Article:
282 PDZK1 2944188 RLCYLVKEGGSYGFSLKTVQGKKG
    domains 2 VYMTDITPQGVAMRAGVLADDHLI
    and 3 and EVNGENVEDASHEKVVEKVKKSGS
    4 RVMFLLVDKETDKRHVEQKIQFKR
    ETASLKLLPHQPRIVEMKKGSNGY
    GFYLRAGSEQKGQIIKDLDSGSPA
    EEAGLKNNDLVVAVNGESVETLDH
    DSVVEMIRKGGDQTSLLVVDKETD
    NMYRLAHFSPFLYYQSQELPNGSV
    KEAPAPTPTSLEVSSPPDTTEEVD
    HKPKLCRLAKGENGYGFHLNAIRG
    LPGSFIKEVQKGGPADLAGLEDED
    VIIEVNGVVNLDEPYEKVVDRIQS
    SGKNVTLLVCGK
    283 PDZK1 2944188 PDTTEEVDHKPKLCRLAKGENGYG
    domain 4 FHLNAIRGLPGSFIKEVQKGGPAD
    LAGLEDEDVIIEVNGVNVLDEPYE
    KVVDRIQSSGKNVTLLVGKNSS
    284 PDZK1 2944188 LTSTFNPRECKLSKQEGQNYGFFL
    domain 1 RIEKDTEGHLVRVVEKCSPAEKAG
    LQDGDRVLRINGVFVDKEEIIMQV
    VDLVRKSGNSVTLLVLDGDSYEKA
    GSHEPS
    285 PICK1 4678411 LGIPTVPGKVTLQKDAQNLIGISI
    domain 1 GGGAQYCPCLYIVQVFDNTPAALD
    GTVAAGDEITGVNGRSLKGKTKVE
    VAKMIQEVKGEVTIIIYNKLQADP
    KQGM
    286 PIST 98374330 SQGVGPTRKVLLLKEDHEGLGISI
    domain 1 TGGKEHGVPILISEIHPGQPADRC
    GGLHVGDAILAVNGVNLRDTKHKE
    AVTILSQQRGELEFEVVYVAPEVD
    SD
    287 priL16 1478492 TAEATVCTVTLEKMSAGLGFSLEG
    domain 2 GKGSLHGDKPLTINRIFKGAASEQ
    SETVQPGDEILQLGGTAMQGLTRI
    FEAWNIIKALPDGPVTIVIRRKSL
    QSK
    288 prIL16 1478492 IHVTILHKEEGAGLGFSLAGGADL
    domain 1 ENKVITVHRVFPNGLASQEGTIQK
    GNEVLSINGKSLKGTTHHDAIAIL
    RQAREPRQAVIVTRKLTPEEFIVT
    D
    289 prIL16 1478492 IHVTILHKEEGAGLGFSLAGGADL
    domains 1 ENKVITVHRVFPNGLASQEGTIQK
    and 2 GNEVLSINGKSLKGTTHHDALAIL
    RQAREPRQAVIVTRKLTFPEAMPD
    LNSSTDSAASASAASDVSVESTAE
    ATVCTVTLEKMSAGLGFSLEGGKG
    SLHGDKPLTLNRLFKGAASEQSET
    VQPGDEILQLGGTAMQGLTRFEAW
    NHIKALPDGPVTIVIRRKSLQSK
    290 PSAP 6409315 IREAKYSGVLSSIGKIFKEEGLLG
    domain 1 FFVGLIPHLLGDVVFLWGCNLLAH
    FINAYLXTDDSVSDTPGGLGNDQN
    PGSQFSQALAIRSYTKFVMGIAVS
    MLTYPFLLVGDLMAVNNCGLQAGL
    PPYSPVFKSWIHCWKYLSVQGQLF
    RGSSLLFRRVSSGSCFALE
    291 PSD95 3318652 EGEMEYEEITLERGNSGLGFSIAG
    domains 1 GTDNPHIGDDPSLFITKIIIPGGA
    and 2 and AAQDGRLRVNDSILFVNEVDVREV
    3 THSAAVEALKEAGSIVRLYVMRRK
    PPAEKVMELKLIKGPKGLGFSIAG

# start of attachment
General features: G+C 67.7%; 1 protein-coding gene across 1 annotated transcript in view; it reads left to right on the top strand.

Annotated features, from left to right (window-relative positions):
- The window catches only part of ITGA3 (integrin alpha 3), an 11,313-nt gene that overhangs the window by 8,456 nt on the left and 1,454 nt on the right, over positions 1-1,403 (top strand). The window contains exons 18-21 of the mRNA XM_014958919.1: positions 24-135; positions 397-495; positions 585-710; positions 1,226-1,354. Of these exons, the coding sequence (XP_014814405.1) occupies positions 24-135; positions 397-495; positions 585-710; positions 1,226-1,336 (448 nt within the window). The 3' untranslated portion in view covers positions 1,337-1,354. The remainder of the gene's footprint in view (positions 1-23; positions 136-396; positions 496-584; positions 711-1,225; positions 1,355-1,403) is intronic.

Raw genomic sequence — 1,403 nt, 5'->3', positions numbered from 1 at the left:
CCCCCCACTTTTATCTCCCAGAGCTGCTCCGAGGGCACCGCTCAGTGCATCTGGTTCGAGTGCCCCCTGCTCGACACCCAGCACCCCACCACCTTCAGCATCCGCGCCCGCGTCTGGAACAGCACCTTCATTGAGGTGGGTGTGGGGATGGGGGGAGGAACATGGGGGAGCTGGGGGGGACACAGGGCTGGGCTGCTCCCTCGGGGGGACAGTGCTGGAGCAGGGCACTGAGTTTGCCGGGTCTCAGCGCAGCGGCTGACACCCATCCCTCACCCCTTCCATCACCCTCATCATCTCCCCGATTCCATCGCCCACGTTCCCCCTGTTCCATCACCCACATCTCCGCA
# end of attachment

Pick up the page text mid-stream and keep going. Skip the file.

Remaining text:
GVGNQHIPGDNSIYVTKIIEGGAA
    HKDGRLQIGDKILAVNSVGLEDVM
    HEDAVAALKNTYDVVYLKVAKPSN
    AYLSDSYAPPDITTSYSQHLDNEI
    SHSSYLTGTDYPTAMTPTSPRRYS
    PVAKDLLGEEDIPREPRRIVTHRG
    STGLGFNIVGGEDGEGWISFILAG
    GPADLSGELRKGDQILSVNGVDLR
    NASHEQAAIALKNAGQTVTILAQY
    KPE
    292 PSD95 3318652 HVMRRXPPAEKVMEIKLIKGPKGL
    domain 2 GFSIAGGVGNQHIPGDNSIYVTKI
    IEGGAAHKDGRLQIGDKILAVNSV
    GLEDVMHEDAVAALKNTYDVVYLK
    VAKPSNAYL
    293 PSD95 3318652 REDTPREPRRIVIHRGSTGLGFNI
    domain 3 VGGEDGEGIFISFILAGGPADLSG
    ELRKGDQILSVNGVDLRNASHEQA
    AIALKNAGQTVTIIAQYKPEFIVT
    D
    294 PSD95 3318652 LEYEeITLERGNSGLGFSIAGGTD
    domain 1 NPHIGDDPSIFITKIIPGGAAAQD
    GRLRVNIISILFVNEVDVREVTHS
    AAVEALKEAGSWRLYVMRRKPPAE
    NSS
    295 PSMD9 9184389 RDMAEAHKEAMSRKLGQSESQGPP
    domain 1 RAFAKVNSISPGSPASIAGLQVDD
    EIVEFGSVNTQNFQSLHMGSVVQH
    SEGALAPTILLSVSM
    296 PTN-3 179912 QNDNGDSYLVLIRITPDEDGKEGF
    domain 1 NLKGGVDQKMPLVVSRINPESPAD
    TCIPKLNEGDQIVLINGRDISEHT
    HDQVVMFIKASRESHSRELALVIR
    RRAVRS
    297 PTN-4 190747 IRMKPDENGRFGFNVKGGYDQKMP
    domain 1 VIVSRVAPGTPADLCVPRLNEGDQ
    VVLINGRDIAEHTHDQVVLFLKAS
    CERHSGELMLLVRPNA
    298 PTPL1 515030 GDWEVELAKNDNSLGISVTGGVNT
    domain 2 SVRHGGIYVKAVIPQGAAESDGRI
    HKGDRVLAVNGVSLEGATHKQAVE
    TLRNTGQVVHLLLEKGQSPTSK
    299 PTPL1 515030 PEREITLVNLKKDAKYGLGFQIIG
    domain 1 GEKMGRLDLGIFISSVAPGGPADF
    HGCLKPGDRLISVNSVSLEGVSHI
    HAAIEILQNAPEDVTLVISQPKEK
    ISKVPSTPVHL
    300 PTPL1 515030 ELEVELLITLIKSEKASLGFTVTK
    domain 4 GNQRIGCYVHDVIQDPAKSDGRLK
    PGDRLIIKVNDTDVTNMTHTDAVN
    LLRAASKTVRLVIGRVLELPRIPM
    LPH
    301 PTPL1 515030 TEENTFEVKLFKNSSGLGFSFSRED
    domain 3 NLIPEQINASIVRVKKLFAGQPAAE
    SGKIDVGDVILKVNGASLKGLSQQE
    VISALRGTAPEVFLLLCRPPPGVLP
    EIDT
    302 PTPL1 515030 MLPHLLPDITLTCNKEELGFSLCGG
    domain 5 HDSLYQVVYISDINPRSVAAIEGNL
    QLLDVIHYVNGVSTQGMTLEEVNRA
    LDMSLPSLVLKATRNDLPV
    303 RGS 3 18644735 VCSERRYRQITIPRGKDGFGFTICC
    domain 1 DSPVRVQAVDSGGPAERAGLQQLDT
    VLQLNERPVEIIWKCVELAHEIRSC
    PSEIILLVWRMVPQVKPG
    304 RGS12 3290015 RPSPPRVRSVEVARGRAGYGFTLSG
    domain 1 QALPCVLSCVMIRGSPADFVGLRAG
    DQILAVNELNVKKASHEDVVKLIGK
    CSGVLHMVIAEGVGRFESCS
    305 Rho-GAP 10 50345878 SEDETFSWPGPKTVTLKRTSQGFGF
    domain 1 TLRHEIVYPPESAIQFSYKDEENGN